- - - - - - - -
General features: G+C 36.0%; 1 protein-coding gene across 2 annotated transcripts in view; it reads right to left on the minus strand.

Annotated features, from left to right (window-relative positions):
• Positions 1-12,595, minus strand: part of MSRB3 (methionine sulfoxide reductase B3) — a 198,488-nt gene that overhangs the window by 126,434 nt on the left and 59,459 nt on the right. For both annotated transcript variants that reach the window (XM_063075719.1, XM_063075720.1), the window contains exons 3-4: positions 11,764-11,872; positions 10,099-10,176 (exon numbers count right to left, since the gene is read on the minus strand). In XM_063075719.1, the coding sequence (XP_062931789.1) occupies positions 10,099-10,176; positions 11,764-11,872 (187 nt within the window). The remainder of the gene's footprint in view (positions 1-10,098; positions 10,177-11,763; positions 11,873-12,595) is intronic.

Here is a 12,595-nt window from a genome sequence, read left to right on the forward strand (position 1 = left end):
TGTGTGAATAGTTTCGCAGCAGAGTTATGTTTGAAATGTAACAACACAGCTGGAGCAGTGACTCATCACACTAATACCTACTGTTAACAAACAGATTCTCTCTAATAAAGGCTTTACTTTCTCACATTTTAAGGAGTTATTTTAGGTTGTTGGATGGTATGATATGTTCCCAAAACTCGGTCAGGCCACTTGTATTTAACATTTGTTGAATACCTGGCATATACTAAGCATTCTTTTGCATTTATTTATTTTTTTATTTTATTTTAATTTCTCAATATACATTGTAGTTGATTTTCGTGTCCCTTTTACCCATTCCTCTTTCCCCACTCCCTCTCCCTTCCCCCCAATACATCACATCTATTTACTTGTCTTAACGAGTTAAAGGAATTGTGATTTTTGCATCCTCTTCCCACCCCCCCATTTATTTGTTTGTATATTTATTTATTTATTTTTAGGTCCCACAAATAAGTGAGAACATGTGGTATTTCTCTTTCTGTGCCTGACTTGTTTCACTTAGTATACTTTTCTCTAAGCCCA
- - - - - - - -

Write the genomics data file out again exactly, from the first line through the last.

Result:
General features: G+C 36.0%; 1 protein-coding gene across 2 annotated transcripts in view; it reads right to left on the minus strand.

Annotated features, from left to right (window-relative positions):
• Positions 1-12,595, minus strand: part of MSRB3 (methionine sulfoxide reductase B3) — a 198,488-nt gene that overhangs the window by 126,434 nt on the left and 59,459 nt on the right. For both annotated transcript variants that reach the window (XM_063075719.1, XM_063075720.1), the window contains exons 3-4: positions 11,764-11,872; positions 10,099-10,176 (exon numbers count right to left, since the gene is read on the minus strand). In XM_063075719.1, the coding sequence (XP_062931789.1) occupies positions 10,099-10,176; positions 11,764-11,872 (187 nt within the window). The remainder of the gene's footprint in view (positions 1-10,098; positions 10,177-11,763; positions 11,873-12,595) is intronic.

Here is a 12,595-nt window from a genome sequence, read left to right on the forward strand (position 1 = left end):
TGTGTGAATAGTTTCGCAGCAGAGTTATGTTTGAAATGTAACAACACAGCTGGAGCAGTGACTCATCACACTAATACCTACTGTTAACAAACAGATTCTCTCTAATAAAGGCTTTACTTTCTCACATTTTAAGGAGTTATTTTAGGTTGTTGGATGGTATGATATGTTCCCAAAACTCGGTCAGGCCACTTGTATTTAACATTTGTTGAATACCTGGCATATACTAAGCATTCTTTTGCATTTATTTATTTTTTTATTTTATTTTAATTTCTCAATATACATTGTAGTTGATTTTCGTGTCCCTTTTACCCATTCCTCTTTCCCCACTCCCTCTCCCTTCCCCCCAATACATCACATCTATTTACTTGTCTTAACGAGTTAAAGGAATTGTGATTTTTGCATCCTCTTCCCACCCCCCCATTTATTTGTTTGTATATTTATTTATTTATTTTTAGGTCCCACAAATAAGTGAGAACATGTGGTATTTCTCTTTCTGTGCCTGACTTGTTTCACTTAGTATACTTTTCTCTAAGCCCA